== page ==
You know those endorsements you can give people on LinkedIn? Those are the little skills that you can click on at the top of a page on the site? They of adding little value to a person’s profile; They of nothing more than what amounts to a batch of UX tomfoolery to get users to “engage.”
Those suck. Yeah, we’re not going to talk about those.
However, the recommendations that LinkedIn offers can be a really valuable tool for your career. Who wouldn’t want to be recognized for something they did or contributed to the success of?
Think about the ways in which we use recommendations, and it really is an impactful part of true user engagement. We ask peers to recommend us (and vice versa). We recommend current or past clients, as well as extraordinary supervisors and team members.
And the fact is, recruiters use them too. I comb through the recommendations of a candidate I’m really interested in. My thought is, that in those I can find either talking points or a common string of a skill this person has. So they really serve a multitude of purposes. In an unusual turn of events, everybody wins.
I’m personally very selective about who I write recommendations for, and for good reasons. First, it’s the interwebs. That’s out there forever, and I want to make sure it’s something I’ comfortable with having out there forever. Secondly, it has to be someone that I have a long-standing relationship with. Said another way, someone I have some strong longitudinal data on – in so far as their awesomeness. Lastly, It’s a tool that should be saved for expressing true, valid superlatives. Not as a tool to build a stronger relationship. Or, in my recent experience, the first attempt at any relationship after connecting with someone.
Seriously. Three people in 90 days have asked me for recommendations on LinkedIn. Three people I have not interacted with since accepting their invite sometime back. Three! And each of them sent the blanket snippet that LinkedIn defaults to. (Side note: I hope the person who came up with that default was relegated to the basement office.)
“I’m sending this to ask you for a brief recommendation of my work that I can include in my LinkedIn profile. If you have any questions, let me know.
Thanks in advance for helping me out.”
One time, OK. You can’t fix stupid. But two? Then three? People…just don’t understand the concept here, do they?
Your Recommendation Engine Is Broken
- You connected with me, and never followed up after that. This is not a cardinal sin as far as networking goes. It’s helpful, and in the “nice to have” bucket. I can’t say you are on my “valuable connections” list.
- You want me to recommend your work – for display on your profile. Work I’ve never seen I remind you, because a. you never showed it to me, or b. we have never worked together in ANY capacity. Oh, so titillating. The motivation for my recommendation is growing by the second.
- You value my recommendation so much, that you decided you didn’t even need to put any personalization or specification in the note. So, is “your work” your whole career? I would think it’s a very small group of people who can recommend many (any?) people for the course of their entire career body of work. But that’s not the point. If you’re going to ask, don’t just spam it.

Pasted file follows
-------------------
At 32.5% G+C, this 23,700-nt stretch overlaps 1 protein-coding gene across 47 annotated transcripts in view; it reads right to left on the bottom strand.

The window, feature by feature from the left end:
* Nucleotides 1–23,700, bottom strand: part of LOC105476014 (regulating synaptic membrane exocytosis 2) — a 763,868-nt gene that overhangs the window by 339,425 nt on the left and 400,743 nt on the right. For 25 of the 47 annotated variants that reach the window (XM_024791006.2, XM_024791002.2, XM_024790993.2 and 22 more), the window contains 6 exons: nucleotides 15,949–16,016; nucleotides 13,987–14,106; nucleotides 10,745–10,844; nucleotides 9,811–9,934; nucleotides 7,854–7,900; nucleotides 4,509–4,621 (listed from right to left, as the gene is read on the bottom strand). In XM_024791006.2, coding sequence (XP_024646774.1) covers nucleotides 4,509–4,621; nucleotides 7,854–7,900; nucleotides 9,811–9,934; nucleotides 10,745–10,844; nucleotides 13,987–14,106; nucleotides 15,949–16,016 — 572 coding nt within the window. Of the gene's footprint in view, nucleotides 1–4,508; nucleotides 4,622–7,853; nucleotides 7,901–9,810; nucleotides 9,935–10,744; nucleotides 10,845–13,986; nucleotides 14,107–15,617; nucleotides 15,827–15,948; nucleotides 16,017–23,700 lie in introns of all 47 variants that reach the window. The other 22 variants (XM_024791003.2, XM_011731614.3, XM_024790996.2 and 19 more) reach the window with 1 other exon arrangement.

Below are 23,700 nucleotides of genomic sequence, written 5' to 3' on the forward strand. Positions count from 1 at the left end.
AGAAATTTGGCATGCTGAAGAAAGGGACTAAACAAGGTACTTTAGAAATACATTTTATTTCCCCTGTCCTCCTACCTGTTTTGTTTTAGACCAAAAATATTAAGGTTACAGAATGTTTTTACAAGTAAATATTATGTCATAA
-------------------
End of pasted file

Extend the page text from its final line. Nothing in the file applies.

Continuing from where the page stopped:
Long story short, I won’t be writing up any one of those recommendations. And I’m sorry (not sorry) that I can’t oblige. But in this crazy and mixed up world, all I have left is my integrity. And I’m keeping it for me. Maybe writing them a sarcastic bogus recommendation, about how they just blandly asked for a generic one would be the way to go. But honestly, I can amuse myself in other oddly productive ways.
So, I guess these folks will a bit heartbroken, waiting this long for my recommendation. Then again, it was just spam, so maybe not.
About the Author: Pete Radloff has over 13 years of recruiting experience in both agency and corporate environments, and has worked with such companies as Comscore, National Public Radio and Living Social.
With experience and expertise in using technology and social media to enhance the candidate experience and promote strong employer brands, Radloff also serves as lead consultant for Exaqueo, a high-end workforce consulting firm. An active member of the Washington area recruiting community, Radloff is currently a VP and sits on the Board of Directors of RecruitDC.
By Pete Radloff
Pete Radloff is a veteran recruiter, sourcer and consultant, who has been in the industry since 2000, with experience in both agency and corporate settings. Pete’s passion stretches across several areas of talent acquisition, including recruitment and sourcing, social media, employment branding, recruitment operations and the training and mentoring of recruiters. Currently the Principal Technical Recruiter for comScore, and a Lead Consultant with exaqueo, Pete has previously worked for high-growth organizations such as NPR and LivingSocial. In addition to recruiting top talent both in the U.S. and abroad for these companies, Pete has developed successful recruitment and sourcing frameworks, recruitment processes and procedures, and enhancements to the candidate experience to enhance employer brand. Being part of the local recruiting community in Washington, D.C. has always been important to Pete. He was a member of Board of Directors for recruitDC since for six (6) years, and has also been a speaker at several recruitDC events. He's also a contributing writer at RecruitingDaily and SourceCon. You can find him on LinkedIn and Twitter, or at his site, RecruitingIn3D
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